The Crowsnest Pass has yielded evidence of prehistoric life long before the landscape looked as it does today. In 1981 some Pass schoolboys found one of the best-preserved Tyrannosaurus Rex skulls known; nicknamed Black Beauty, a replica is on display in the Frank Slide Interpretive Centre. A ten thousand year old buffalo skull was found near Bellevue while excavating for a new sewer line in 1975.

Black Beauty
Evidence of humans in the Crowsnest Pass abounds after the recession of continental glaciers about 11,000 years ago. In fact, the Crowsnest Pass has the richest archaeology of anywhere in the Canadian Rockies, possibly because the abrupt intersection of plains and mountain ecosystems made for good hunting, the wide low-gradient pass provided a convenient route for trade between tribes, and strong chinook winds made for shorter winters. Archaeological sites are often found on high, sunny south-facing terraces such as at Bellevue, or at comfortable campsites such as at the Crowsnest Lake dancehall site where seasonal occupation can be traced back 8,500 years. There are also a great number of ancient Vision Quest sites on hilltops and mountain summits, typically facing sacred mountains such as Crowsnest Mountain. In summer the Crowsnest Pass was a good place to fish or hunt big game such as sheep and mountain buffalo which could be driven into marshes, ravines or human-made corral traps and killed. In winter people followed the game into the foothills and plains.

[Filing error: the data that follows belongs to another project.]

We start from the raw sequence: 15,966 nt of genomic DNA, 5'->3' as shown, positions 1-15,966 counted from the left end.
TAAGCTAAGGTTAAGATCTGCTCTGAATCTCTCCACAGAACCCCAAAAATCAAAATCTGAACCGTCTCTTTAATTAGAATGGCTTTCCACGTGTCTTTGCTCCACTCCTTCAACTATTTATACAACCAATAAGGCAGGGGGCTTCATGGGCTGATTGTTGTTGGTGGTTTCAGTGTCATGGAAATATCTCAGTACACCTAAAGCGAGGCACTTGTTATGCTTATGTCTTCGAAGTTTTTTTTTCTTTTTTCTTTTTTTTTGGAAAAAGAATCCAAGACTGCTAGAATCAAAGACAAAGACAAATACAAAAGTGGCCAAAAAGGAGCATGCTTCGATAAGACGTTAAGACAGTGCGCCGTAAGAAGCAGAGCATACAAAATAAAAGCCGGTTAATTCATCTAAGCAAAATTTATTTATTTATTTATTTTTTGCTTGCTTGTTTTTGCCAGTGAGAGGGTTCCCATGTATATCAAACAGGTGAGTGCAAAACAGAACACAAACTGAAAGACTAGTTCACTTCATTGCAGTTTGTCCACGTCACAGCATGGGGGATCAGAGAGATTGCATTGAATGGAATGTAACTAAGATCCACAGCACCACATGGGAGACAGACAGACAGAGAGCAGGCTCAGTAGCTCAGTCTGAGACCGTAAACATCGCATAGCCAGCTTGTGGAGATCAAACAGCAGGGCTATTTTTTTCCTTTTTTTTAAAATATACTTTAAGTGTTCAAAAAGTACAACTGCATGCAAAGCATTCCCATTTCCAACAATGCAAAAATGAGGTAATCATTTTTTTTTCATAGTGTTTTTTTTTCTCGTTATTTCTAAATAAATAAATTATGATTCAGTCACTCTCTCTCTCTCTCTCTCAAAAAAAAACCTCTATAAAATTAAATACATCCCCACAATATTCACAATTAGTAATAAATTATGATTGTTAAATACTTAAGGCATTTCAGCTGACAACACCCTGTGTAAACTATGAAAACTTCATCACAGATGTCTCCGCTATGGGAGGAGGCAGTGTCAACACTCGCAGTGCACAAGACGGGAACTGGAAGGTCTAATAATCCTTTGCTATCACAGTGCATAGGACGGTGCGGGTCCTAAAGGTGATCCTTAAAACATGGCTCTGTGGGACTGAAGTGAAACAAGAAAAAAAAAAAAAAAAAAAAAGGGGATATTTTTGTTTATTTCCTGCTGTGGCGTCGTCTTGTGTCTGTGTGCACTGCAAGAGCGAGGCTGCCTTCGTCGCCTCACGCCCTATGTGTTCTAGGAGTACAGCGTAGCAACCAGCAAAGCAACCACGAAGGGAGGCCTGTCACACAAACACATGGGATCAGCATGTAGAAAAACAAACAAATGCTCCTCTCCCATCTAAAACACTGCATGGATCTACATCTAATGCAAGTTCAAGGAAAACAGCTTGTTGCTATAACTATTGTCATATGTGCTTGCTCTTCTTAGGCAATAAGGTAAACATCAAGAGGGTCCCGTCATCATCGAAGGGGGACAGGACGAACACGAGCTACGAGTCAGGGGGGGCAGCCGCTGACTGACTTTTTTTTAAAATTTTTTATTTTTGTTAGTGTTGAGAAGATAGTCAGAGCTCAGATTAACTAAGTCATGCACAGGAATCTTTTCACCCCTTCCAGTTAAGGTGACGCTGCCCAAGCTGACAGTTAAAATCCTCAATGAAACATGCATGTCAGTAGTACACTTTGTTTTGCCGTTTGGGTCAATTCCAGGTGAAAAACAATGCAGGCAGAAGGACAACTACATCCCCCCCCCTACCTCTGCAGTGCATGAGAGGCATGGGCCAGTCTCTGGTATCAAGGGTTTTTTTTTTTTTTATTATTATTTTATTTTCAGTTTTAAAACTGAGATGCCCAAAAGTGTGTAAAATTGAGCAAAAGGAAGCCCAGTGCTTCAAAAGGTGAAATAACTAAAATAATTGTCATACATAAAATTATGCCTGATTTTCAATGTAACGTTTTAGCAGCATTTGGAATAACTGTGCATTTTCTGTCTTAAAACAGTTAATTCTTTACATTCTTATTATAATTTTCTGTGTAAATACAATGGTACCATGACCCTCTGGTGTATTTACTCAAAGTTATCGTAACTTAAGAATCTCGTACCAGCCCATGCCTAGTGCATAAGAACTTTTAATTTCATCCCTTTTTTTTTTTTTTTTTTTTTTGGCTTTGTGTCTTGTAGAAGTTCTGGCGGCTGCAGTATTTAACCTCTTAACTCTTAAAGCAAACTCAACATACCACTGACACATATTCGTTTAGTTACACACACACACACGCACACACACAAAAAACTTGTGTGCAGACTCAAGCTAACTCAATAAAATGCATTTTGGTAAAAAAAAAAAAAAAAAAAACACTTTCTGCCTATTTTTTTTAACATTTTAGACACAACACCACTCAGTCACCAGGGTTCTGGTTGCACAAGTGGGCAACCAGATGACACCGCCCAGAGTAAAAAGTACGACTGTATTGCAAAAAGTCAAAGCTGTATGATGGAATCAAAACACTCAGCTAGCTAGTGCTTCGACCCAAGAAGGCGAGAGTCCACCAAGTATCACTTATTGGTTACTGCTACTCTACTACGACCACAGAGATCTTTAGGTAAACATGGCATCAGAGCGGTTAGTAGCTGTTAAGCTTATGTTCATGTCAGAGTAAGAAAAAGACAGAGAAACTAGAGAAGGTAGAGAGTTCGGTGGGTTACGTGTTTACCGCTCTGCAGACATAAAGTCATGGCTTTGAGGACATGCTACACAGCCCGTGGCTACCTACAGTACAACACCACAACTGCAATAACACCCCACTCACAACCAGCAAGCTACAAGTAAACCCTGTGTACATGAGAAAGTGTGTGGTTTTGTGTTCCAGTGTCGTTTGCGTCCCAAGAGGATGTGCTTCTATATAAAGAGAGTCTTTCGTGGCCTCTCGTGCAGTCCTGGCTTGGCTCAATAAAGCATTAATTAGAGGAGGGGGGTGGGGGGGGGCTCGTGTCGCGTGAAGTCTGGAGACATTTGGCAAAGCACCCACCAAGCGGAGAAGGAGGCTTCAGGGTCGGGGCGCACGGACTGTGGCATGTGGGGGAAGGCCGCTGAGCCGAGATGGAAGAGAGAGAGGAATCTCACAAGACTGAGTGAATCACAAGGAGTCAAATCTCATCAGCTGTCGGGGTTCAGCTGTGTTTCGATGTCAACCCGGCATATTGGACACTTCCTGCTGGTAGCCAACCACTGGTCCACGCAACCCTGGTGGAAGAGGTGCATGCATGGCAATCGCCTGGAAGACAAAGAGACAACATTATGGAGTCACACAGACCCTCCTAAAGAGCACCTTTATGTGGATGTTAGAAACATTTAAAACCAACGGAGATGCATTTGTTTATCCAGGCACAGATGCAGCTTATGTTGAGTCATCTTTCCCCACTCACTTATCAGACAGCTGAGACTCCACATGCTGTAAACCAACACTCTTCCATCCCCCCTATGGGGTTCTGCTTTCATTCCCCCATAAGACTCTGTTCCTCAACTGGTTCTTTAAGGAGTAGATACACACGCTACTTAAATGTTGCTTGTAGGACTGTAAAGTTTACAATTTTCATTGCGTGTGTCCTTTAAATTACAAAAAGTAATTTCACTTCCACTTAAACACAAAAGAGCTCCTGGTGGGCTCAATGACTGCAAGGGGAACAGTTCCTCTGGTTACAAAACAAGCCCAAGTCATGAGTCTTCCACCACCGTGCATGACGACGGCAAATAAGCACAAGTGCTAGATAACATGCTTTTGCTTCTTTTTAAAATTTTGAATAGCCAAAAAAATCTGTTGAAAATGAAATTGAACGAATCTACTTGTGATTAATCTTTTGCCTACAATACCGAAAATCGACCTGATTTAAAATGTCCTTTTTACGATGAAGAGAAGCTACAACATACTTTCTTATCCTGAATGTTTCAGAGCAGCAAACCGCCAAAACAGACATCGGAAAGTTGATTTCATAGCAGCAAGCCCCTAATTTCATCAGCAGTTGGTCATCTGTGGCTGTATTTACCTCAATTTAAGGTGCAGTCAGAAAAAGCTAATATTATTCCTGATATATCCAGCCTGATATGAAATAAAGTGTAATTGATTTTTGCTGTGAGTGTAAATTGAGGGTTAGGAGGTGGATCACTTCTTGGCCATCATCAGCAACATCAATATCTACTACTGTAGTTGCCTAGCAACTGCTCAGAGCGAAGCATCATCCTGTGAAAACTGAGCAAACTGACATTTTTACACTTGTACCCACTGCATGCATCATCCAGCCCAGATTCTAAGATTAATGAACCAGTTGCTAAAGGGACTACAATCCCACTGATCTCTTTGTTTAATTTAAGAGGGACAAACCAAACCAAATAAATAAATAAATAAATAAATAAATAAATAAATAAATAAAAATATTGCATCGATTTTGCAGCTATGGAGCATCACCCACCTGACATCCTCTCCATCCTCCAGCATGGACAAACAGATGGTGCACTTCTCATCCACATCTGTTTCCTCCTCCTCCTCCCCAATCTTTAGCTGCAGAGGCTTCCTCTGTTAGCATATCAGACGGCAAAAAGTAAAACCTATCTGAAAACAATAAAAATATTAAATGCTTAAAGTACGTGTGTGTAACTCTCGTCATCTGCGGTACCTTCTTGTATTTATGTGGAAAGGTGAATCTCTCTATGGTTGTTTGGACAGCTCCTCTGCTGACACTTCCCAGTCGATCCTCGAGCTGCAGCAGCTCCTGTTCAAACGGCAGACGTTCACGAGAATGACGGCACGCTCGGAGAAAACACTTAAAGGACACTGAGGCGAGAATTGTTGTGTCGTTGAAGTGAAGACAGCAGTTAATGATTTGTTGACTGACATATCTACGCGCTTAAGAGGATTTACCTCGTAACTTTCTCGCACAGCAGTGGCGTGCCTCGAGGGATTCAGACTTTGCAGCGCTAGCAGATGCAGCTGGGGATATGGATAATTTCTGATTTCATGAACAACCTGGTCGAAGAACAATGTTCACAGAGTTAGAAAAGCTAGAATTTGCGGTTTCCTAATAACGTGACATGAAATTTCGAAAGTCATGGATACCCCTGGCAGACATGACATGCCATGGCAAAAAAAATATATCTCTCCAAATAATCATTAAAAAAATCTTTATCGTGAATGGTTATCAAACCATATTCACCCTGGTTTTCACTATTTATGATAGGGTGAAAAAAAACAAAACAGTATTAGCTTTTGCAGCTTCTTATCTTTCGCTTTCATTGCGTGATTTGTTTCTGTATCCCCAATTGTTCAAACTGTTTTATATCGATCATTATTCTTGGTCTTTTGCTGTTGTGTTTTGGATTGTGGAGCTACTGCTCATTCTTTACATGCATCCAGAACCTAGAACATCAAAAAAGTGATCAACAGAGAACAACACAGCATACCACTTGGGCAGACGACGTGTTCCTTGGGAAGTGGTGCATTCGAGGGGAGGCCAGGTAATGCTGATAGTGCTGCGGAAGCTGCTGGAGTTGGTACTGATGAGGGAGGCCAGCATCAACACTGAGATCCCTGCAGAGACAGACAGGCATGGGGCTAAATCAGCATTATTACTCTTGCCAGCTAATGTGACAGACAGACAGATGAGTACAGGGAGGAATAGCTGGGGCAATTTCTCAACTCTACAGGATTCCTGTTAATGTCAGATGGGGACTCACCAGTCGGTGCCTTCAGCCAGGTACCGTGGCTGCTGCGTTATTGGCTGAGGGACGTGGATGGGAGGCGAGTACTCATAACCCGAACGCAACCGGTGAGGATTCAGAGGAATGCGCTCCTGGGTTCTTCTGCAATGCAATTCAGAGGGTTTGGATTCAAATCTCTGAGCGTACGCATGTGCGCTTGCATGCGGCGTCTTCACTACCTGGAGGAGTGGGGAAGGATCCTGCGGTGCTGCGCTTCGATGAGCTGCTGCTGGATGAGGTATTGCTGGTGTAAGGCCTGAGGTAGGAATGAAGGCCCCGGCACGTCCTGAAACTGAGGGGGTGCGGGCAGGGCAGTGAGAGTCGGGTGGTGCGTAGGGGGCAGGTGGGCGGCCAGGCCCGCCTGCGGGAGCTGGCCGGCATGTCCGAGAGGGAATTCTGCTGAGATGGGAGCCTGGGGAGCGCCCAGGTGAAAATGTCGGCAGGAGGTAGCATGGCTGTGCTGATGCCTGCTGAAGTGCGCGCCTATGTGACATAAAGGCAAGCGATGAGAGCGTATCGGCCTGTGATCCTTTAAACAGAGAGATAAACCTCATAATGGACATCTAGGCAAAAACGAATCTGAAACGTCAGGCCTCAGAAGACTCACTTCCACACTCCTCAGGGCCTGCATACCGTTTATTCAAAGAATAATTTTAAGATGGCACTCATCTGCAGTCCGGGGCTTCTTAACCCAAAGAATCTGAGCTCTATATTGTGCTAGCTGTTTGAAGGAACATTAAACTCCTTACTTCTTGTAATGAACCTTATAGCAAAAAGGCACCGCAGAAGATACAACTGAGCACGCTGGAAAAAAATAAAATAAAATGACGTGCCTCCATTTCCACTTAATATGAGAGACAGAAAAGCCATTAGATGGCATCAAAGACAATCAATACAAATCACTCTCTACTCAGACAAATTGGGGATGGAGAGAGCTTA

Early nomadic peoples included the Clovis culture evidenced by tools found near Frank that are possibly 11,000 years old. The Old Cordilleran culture from 8000 to 7000BCE are in evidence near Burmis, followed by the Agate Basin culture found at fourteen sites in the Pass. The Mummy Cave culture arrived in the Pass around 4000BCE, followed by the Pelican Lake culture which arrived around 1000BCE. These peoples traded goods and materials with other tribes, and it is known that they quarried chert on the Livingstone Ridge over a period of perhaps six thousand years. The K’tunaxa (Kutenai) and Piikani (Peigan) arrived perhaps 1500 years ago and persisted until decimated by Smallpox in about 1730, after which the Crowsnest Pass seems to have been shunned by native peoples.

The first European explorers were soon followed by a few ranchers and hunters, but it was the discovery of coal deposits in the early 1900s that would result in the establishment of towns and change the face of the Pass.